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At the Pizza Hut at Bagram Air Field, you're the boss

A 9-inch ''super supreme'' pizza and a Coca-Cola at the Pizza Hut on Bagram Air Field in Afghanistan.

CHAD GARLAND/STARS AND STRIPES

By CHAD GARLAND | STARS AND STRIPES Published: January 10, 2018

Editor's note: Chad Garland covers Iraq and Afghanistan for Stars and Stripes. He thinks about food a lot.

At the Pizza Hut in the AAFES complex on Bagram Air Field, I was in charge.

“How are you, boss?” Rashid asked. “What would you like, boss?

I ordered a 9-inch super supreme and a full-strength Coca-Cola, a drink I was told at the time had been in low supply in the fridges at base dining facilities.

“Your order will be ready in 10 minutes, boss,” Rashid told me.

Unlike my colleagues in Europe and the Pacific, who regularly review restaurants for “After Hours” features, I have few opportunities to share the culinary experiences on my beat. But, as I waited what ended up being 20 minutes for my pizza, I salivated at the thought of writing this dispatch.

In Kabul, I have a book of takeout menus from local restaurants like Namaste, the Indian joint where I often order spicy chicken curry. For lunch, I usually get a skewer-full of grilled chicken rolled up in a piece of Afghan bread from a street vendor or visit a gleaming buffet with local fare like mantoo and Kabuli palau. I once went to a place that seemed to serve nothing but trays full of grilled meats.

The food options in Kabul are an embarrassment of riches compared to the fare on Bagram or other bases I’ve visited in Afghanistan, and it would feel cruel to write about eateries servicemembers might never get to try.

So when “weather” left me stranded on Bagram for a few days, waiting for clouds of wintertime smoke to clear over Kabul, I figured I’d see how the other half eats when they’re not being served by contractors in hair nets and white paper hats.

I have eaten more Pizza Hut in the past year than in the prior two decades — there’s one in Irbil, the capital of Iraq’s Kurdish region, with decent Wi-Fi and a salad bar. Sometimes I go there to write while covering the anti-ISIS campaign.

Before that, the last Pizza Hut I remember visiting was on a lunch break while working construction one summer in high school. The now-shuttered brick building looks like the one in the chain’s red-roofed logo. It’s where I’d played “Pac-Man” and “Hogan’s Alley” on arcade machines as a kid in the 80s, waiting for personal pan pizzas earned through the Book It program.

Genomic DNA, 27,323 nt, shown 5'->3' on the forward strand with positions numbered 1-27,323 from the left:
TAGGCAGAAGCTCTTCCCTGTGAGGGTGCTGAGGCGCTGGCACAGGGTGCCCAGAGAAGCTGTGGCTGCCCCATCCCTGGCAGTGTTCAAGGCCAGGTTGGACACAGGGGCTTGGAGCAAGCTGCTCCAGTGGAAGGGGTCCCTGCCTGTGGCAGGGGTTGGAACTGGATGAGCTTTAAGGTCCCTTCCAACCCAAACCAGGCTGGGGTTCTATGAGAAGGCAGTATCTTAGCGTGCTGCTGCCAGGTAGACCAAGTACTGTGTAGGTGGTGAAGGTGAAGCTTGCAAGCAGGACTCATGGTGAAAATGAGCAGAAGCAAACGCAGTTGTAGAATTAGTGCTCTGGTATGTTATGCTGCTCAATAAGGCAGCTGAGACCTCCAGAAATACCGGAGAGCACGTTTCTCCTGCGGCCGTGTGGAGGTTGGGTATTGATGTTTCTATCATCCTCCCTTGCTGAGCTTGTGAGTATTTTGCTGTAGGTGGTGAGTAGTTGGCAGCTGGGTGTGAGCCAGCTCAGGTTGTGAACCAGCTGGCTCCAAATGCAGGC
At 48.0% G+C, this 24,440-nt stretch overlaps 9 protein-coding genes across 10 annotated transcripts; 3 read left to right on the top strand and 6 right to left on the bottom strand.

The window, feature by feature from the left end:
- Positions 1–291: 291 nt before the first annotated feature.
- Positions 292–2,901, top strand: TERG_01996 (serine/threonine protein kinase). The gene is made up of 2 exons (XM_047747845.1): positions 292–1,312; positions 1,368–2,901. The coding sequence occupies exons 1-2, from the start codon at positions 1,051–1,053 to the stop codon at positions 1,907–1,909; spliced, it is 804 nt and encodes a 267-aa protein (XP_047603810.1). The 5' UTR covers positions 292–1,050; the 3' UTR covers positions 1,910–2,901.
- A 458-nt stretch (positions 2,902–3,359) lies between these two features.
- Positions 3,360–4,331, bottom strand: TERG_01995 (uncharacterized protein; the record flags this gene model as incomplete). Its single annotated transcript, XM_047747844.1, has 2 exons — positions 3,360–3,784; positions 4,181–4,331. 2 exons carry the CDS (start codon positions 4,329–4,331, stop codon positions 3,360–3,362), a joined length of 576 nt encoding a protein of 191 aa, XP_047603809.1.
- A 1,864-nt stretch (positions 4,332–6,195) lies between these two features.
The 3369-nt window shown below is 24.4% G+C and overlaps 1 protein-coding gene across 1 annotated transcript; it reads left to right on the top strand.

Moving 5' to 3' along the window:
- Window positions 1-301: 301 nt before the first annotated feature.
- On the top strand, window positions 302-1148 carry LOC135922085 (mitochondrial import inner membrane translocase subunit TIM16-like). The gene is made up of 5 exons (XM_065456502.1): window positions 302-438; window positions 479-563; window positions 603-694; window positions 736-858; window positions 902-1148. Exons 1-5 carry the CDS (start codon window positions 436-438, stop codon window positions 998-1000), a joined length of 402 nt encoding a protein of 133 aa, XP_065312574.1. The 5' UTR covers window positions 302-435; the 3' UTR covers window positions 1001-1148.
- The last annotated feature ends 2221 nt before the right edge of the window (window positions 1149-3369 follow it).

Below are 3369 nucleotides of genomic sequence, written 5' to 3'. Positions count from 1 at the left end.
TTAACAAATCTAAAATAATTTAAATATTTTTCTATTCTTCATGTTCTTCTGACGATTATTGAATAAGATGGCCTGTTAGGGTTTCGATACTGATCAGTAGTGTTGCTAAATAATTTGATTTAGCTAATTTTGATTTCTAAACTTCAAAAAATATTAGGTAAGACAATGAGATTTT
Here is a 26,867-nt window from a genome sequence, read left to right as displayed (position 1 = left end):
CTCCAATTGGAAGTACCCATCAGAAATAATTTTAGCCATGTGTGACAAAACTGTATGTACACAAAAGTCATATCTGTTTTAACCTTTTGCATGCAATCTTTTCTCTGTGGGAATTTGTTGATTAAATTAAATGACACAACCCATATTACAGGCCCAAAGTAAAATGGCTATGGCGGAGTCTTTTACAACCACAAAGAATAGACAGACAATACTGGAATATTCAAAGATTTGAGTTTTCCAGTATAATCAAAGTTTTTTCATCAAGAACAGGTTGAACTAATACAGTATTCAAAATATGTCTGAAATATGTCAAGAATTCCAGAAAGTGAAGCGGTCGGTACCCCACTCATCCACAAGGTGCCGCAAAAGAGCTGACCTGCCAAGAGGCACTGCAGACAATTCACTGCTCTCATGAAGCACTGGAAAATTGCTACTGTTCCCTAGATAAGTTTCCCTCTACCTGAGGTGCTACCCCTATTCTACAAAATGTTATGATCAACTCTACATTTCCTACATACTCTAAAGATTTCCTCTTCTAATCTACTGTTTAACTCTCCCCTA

There’s not much to say about the atmosphere at Bagram’s Pizza Hut, crammed into a nondescript building alongside the Green Beans café and a tactical outfitter. It’s a kitchen hidden behind a wood-paneled facade with two windows and an illustration of a pizza chef smiling out onto a food court-style dining area.

The medium supreme set me back $11. The Coke, a buck-fifty. The Stars and Stripes I read while waiting was free.

Later analysis revealed that a large pizza, at 12 inches for $16, was the best bang for the buck — nearly 80 percent more pizza for only a little more dough.

By the time my meal was ready, I was crunched for time, making it a bit of a chore to eat the six piping hot slices. On the plus side, the crust was flaky and the cheese did that stretchy thing TV pizzas always do. But there was a tragic lack of sauce.

“Dry mouthful,” I wrote in my notes. “Not great.”

Less than a week later, I was back at Bagram to cover a USO show along with four Afghan journalists, and I got a second bite at the Hut.

Planning to feed the five of us and our minders, I ordered a $24 “mega feast” — a large pie with beef and olives (I asked for double sauce), plus sides of garlic bread and cheese sticks, and two Cokes. The slightly less impressive “standard feast” is a medium with one side and a drink for $16.

One of our minders wisely ordered a large cheese pizza, just in case the other journalists were picky eaters, and grabbed more drinks.

The extra sauce made all the difference as I nibbled on slices between trips to the stage to snap photos of the entertainers and troops. The taste reminded me of home and of the free pizzas I’d earned reading books in the third grade.

The Afghans were unsure whether the meat was in line with their Islamic dietary restrictions, so after the show I had the remaining pizza all to myself. Like a boss.

garland.chad@stripes.com
Twitter: @chadgarland

 

The food court at the Bagram Air Field exchange complex where the Pizza Hut is located, pictured here on Wednesday, Dec. 20, 2017, also includes a Green Beans cafe.
CHAD GARLAND/STARS AND STRIPES

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